February 8, 2021
Doug Robinson Interviewed by Bloomberg Law about Changing Trends for Generics Makers at the PTAB
St. Louis Patent Litigator Doug Robinson spoke to Bloomberg Law about the declining number of Inter Partes Review challenges filed by generic drug makers against their brand name rivals.
According to Bloomberg Law reporter Matthew Bultman, generics makers filed fewer than 20 IPR challenges against patents listed in the FDA Orange Book in the fiscal year ending last September. The filings represent an 85% drop compared to the 130+ challenges filed in 2015. Having a patent listed in the Orange Book protects it from generic competition.
An initial explanation suggests that the reputation IPRs earned in their early years for being a “patent death squad” never really extended to drug patents. Generics makers are now being more strategic about how they use the PTAB to help their new products get to market.
The PTAB has also instituted new rules and precedents over the years that have eroded enthusiasm for IPRs, such as declining to review multiple challenges to the same patent or, more recently, declining to review a challenge because of a parallel infringement case.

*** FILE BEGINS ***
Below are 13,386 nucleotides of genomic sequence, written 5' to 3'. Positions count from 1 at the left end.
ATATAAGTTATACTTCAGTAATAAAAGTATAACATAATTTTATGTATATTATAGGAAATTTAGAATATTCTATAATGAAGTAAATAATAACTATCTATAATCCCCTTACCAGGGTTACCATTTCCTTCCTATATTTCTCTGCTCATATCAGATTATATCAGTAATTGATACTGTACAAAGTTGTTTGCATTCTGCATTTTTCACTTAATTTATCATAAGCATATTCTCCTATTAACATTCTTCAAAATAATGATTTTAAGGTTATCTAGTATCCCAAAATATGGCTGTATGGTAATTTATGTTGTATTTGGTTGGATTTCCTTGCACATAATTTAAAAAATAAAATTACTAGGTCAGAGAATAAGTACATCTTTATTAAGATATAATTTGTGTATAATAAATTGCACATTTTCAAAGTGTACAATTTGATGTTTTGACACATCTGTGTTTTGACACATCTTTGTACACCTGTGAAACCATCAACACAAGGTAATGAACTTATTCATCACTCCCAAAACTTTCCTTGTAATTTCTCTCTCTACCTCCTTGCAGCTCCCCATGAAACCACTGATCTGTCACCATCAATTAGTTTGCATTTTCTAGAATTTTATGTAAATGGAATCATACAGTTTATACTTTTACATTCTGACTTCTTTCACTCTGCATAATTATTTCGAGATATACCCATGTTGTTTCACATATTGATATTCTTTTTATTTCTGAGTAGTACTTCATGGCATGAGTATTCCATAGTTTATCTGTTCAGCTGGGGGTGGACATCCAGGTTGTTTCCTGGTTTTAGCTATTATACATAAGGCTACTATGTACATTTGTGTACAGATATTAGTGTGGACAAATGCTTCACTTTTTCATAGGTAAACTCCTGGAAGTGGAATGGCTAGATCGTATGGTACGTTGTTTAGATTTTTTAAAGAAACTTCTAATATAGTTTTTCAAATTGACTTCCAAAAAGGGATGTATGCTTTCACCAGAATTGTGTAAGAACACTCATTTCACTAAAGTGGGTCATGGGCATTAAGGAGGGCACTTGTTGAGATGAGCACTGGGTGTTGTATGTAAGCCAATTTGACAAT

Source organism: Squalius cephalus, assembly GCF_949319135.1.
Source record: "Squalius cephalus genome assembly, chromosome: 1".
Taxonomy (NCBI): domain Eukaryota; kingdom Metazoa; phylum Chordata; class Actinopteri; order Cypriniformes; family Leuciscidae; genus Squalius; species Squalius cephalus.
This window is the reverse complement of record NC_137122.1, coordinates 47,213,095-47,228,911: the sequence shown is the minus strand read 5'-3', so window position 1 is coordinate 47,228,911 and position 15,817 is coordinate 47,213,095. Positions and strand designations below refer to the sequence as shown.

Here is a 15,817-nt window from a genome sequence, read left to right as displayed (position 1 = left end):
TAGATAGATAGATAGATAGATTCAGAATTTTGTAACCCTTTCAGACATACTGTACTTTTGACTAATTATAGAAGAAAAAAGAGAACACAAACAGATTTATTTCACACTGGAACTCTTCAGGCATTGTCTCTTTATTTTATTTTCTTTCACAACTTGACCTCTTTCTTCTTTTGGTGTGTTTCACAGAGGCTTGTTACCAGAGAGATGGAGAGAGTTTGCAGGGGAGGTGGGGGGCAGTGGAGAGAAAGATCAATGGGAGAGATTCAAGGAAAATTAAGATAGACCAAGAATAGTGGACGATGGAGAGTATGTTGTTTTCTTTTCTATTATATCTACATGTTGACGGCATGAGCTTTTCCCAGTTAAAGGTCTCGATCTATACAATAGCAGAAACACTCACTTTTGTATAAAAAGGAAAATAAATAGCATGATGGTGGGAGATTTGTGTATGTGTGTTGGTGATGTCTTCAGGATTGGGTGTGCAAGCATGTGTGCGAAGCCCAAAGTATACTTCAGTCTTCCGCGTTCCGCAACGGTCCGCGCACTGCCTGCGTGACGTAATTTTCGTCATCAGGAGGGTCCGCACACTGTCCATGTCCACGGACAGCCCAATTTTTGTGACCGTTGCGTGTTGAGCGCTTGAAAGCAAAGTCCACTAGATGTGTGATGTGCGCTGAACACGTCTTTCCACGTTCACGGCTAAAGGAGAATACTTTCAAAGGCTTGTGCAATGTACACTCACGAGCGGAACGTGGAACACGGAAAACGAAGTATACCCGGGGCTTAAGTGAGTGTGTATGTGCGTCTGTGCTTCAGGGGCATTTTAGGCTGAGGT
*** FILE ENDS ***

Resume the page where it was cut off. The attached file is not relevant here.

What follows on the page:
“If the odds of success are decreasing, that’s going to discourage petitioners from filing,” says Robinson. “There’s going to be some marginal group of petitioners that won’t file that would have filed had the rules been like they were in 2014.”
Companies are also likely reviewing past decisions by the PTAB and spotting the types of patents that are more likely to survive review — those covering active pharmaceutical ingredients — and those more likely to get axed — methods of treatment.
Another explanation for the low filing rates last year: Coronavirus, of course. As Big Pharma focused on fighting COVID-19, they filed fewer patent infringement lawsuits against generics makers. Those lawsuits frequently spur the IPR challenges in the first place.
As IPR challenges tick down, savvy generics makers are still finding ways to put up a fight, including through the district courts and by thoughtfully timing their attacks.